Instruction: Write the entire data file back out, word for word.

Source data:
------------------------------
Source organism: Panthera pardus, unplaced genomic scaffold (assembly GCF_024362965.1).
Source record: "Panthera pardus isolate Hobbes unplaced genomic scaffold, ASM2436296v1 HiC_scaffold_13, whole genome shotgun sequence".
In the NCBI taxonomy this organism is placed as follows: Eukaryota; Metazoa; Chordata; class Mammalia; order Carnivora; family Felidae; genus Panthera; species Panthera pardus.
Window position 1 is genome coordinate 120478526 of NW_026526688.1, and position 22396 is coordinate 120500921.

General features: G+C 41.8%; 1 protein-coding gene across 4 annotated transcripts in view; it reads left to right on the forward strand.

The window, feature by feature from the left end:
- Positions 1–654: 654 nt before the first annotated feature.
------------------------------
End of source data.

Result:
Source organism: Panthera pardus, unplaced genomic scaffold (assembly GCF_024362965.1).
Source record: "Panthera pardus isolate Hobbes unplaced genomic scaffold, ASM2436296v1 HiC_scaffold_13, whole genome shotgun sequence".
In the NCBI taxonomy this organism is placed as follows: Eukaryota; Metazoa; Chordata; class Mammalia; order Carnivora; family Felidae; genus Panthera; species Panthera pardus.
Window position 1 is genome coordinate 120478526 of NW_026526688.1, and position 22396 is coordinate 120500921.

General features: G+C 41.8%; 1 protein-coding gene across 4 annotated transcripts in view; it reads left to right on the forward strand.

The window, feature by feature from the left end:
- Positions 1–654: 654 nt before the first annotated feature.